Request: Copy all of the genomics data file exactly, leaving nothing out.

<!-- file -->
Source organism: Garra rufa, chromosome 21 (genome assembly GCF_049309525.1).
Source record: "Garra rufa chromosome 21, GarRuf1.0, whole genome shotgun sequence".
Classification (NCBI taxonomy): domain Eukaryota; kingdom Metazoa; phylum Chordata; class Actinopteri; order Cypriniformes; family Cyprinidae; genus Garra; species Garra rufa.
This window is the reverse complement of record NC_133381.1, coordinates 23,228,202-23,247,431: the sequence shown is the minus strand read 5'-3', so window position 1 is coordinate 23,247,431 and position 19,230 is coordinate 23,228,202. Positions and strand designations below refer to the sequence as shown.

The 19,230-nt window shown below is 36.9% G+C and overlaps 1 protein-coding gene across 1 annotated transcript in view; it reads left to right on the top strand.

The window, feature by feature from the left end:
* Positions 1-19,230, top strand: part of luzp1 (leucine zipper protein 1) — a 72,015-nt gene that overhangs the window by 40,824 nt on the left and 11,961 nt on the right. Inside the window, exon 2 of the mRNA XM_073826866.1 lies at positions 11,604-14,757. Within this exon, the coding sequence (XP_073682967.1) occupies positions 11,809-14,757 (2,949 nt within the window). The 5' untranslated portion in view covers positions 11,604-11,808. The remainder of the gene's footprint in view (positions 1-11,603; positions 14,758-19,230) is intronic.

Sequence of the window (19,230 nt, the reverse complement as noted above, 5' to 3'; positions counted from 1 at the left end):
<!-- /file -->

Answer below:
Source organism: Garra rufa, chromosome 21 (genome assembly GCF_049309525.1).
Source record: "Garra rufa chromosome 21, GarRuf1.0, whole genome shotgun sequence".
Classification (NCBI taxonomy): domain Eukaryota; kingdom Metazoa; phylum Chordata; class Actinopteri; order Cypriniformes; family Cyprinidae; genus Garra; species Garra rufa.
This window is the reverse complement of record NC_133381.1, coordinates 23,228,202-23,247,431: the sequence shown is the minus strand read 5'-3', so window position 1 is coordinate 23,247,431 and position 19,230 is coordinate 23,228,202. Positions and strand designations below refer to the sequence as shown.

The 19,230-nt window shown below is 36.9% G+C and overlaps 1 protein-coding gene across 1 annotated transcript in view; it reads left to right on the top strand.

The window, feature by feature from the left end:
* Positions 1-19,230, top strand: part of luzp1 (leucine zipper protein 1) — a 72,015-nt gene that overhangs the window by 40,824 nt on the left and 11,961 nt on the right. Inside the window, exon 2 of the mRNA XM_073826866.1 lies at positions 11,604-14,757. Within this exon, the coding sequence (XP_073682967.1) occupies positions 11,809-14,757 (2,949 nt within the window). The 5' untranslated portion in view covers positions 11,604-11,808. The remainder of the gene's footprint in view (positions 1-11,603; positions 14,758-19,230) is intronic.

Sequence of the window (19,230 nt, the reverse complement as noted above, 5' to 3'; positions counted from 1 at the left end):